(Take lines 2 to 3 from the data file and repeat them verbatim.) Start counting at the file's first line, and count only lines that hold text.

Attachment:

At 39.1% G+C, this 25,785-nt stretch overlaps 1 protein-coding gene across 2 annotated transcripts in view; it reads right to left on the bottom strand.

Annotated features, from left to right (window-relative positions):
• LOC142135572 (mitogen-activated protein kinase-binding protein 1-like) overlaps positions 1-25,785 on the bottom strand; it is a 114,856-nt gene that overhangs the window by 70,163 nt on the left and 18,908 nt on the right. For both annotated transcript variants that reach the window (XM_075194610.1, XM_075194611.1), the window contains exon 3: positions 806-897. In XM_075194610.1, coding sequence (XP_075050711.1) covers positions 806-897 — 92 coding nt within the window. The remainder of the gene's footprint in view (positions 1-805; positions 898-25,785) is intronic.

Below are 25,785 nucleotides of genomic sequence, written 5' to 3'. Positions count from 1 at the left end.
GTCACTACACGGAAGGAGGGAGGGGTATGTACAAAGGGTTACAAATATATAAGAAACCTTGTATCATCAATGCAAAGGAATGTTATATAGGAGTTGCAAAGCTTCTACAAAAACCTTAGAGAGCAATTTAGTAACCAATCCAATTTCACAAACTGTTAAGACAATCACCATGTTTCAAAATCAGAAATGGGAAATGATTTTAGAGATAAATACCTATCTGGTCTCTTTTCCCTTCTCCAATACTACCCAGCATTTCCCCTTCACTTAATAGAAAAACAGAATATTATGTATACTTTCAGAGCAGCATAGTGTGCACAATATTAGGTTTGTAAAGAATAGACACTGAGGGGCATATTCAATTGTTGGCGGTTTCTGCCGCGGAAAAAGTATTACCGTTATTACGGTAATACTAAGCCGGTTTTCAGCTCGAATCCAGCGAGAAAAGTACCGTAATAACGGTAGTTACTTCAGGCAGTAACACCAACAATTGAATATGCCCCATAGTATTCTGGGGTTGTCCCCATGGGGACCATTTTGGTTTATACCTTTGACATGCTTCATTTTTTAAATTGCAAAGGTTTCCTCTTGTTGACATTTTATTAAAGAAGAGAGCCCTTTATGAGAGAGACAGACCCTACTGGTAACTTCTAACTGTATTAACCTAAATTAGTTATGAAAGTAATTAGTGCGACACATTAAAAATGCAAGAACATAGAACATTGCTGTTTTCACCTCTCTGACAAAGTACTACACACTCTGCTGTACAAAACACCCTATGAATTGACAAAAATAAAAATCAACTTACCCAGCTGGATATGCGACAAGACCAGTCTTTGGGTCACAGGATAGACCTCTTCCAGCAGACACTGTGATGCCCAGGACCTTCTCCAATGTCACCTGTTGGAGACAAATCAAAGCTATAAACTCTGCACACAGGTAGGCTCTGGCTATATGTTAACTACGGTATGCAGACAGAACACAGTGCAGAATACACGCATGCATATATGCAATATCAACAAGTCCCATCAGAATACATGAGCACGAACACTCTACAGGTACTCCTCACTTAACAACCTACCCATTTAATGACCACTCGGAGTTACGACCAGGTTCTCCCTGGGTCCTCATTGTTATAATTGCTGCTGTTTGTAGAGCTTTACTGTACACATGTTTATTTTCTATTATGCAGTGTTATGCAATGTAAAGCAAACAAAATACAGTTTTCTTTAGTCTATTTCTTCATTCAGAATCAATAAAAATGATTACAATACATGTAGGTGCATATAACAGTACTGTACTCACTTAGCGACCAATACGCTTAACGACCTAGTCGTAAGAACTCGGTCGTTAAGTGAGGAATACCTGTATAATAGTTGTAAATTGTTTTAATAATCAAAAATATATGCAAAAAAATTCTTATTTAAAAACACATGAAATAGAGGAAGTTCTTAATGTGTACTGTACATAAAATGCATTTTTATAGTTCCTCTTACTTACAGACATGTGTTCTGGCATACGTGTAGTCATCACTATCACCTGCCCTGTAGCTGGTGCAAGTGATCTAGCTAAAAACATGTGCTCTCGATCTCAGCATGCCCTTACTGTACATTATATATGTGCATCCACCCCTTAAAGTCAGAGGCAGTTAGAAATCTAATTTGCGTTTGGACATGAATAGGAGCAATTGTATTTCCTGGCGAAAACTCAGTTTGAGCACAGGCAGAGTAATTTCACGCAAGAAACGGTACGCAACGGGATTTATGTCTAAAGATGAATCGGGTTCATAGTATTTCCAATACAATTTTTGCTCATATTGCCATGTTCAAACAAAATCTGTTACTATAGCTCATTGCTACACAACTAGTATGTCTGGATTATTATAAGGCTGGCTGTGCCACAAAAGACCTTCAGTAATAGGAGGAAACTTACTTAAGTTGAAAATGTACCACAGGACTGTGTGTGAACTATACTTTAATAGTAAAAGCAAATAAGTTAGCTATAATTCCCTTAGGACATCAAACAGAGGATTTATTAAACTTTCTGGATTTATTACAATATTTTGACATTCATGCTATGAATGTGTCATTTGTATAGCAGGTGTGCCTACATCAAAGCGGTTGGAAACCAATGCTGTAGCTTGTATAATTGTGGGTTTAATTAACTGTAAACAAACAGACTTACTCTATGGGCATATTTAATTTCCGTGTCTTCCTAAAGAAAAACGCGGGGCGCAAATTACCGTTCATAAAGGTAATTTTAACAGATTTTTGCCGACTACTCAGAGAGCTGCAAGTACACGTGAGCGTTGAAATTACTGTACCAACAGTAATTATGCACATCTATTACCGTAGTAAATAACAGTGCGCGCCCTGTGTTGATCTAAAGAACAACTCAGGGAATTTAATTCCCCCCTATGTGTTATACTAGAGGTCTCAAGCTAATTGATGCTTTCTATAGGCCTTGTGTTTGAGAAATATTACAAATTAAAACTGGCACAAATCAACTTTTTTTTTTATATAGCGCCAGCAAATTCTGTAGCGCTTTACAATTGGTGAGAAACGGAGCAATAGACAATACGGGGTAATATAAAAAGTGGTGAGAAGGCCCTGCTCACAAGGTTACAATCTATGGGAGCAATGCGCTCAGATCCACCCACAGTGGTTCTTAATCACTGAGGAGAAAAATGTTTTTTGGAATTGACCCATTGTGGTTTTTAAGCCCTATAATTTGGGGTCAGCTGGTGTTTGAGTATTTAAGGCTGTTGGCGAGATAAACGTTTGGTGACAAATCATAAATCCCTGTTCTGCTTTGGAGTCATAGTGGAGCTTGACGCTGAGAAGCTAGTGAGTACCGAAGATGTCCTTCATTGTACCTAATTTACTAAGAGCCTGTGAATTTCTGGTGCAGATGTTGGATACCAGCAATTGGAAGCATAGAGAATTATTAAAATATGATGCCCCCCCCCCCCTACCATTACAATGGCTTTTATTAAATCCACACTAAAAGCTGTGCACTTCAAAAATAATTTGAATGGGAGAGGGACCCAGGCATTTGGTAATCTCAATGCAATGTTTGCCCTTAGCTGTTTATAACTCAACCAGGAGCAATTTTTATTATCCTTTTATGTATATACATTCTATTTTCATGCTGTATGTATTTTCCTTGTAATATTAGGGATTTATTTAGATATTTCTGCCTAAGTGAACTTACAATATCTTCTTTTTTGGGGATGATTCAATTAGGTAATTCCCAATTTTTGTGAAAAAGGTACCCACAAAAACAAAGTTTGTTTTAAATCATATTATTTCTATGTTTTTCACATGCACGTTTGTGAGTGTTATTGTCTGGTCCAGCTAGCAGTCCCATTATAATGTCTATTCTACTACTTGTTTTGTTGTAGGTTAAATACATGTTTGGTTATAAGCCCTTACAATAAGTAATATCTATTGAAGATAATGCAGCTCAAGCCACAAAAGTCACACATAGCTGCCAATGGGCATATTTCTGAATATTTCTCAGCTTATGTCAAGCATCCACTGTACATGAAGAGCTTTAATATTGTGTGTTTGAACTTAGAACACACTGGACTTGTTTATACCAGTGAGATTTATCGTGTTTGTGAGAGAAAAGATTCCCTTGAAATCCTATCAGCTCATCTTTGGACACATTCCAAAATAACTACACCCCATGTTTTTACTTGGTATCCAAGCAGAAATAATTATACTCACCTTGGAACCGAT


Annotated features, from left to right (window-relative positions):
• LOC142135572 (mitogen-activated protein kinase-binding protein 1-like) overlaps positions 1-25,785 on the bottom strand; it is a 114,856-nt gene that overhangs the window by 70,163 nt on the left and 18,908 nt on the right. For both annotated transcript variants that reach the window (XM_075194610.1, XM_075194611.1), the window contains exon 3: positions 806-897. In XM_075194610.1, coding sequence (XP_075050711.1) covers positions 806-897 — 92 coding nt within the window. The remainder of the gene's footprint in view (positions 1-805; positions 898-25,785) is intronic.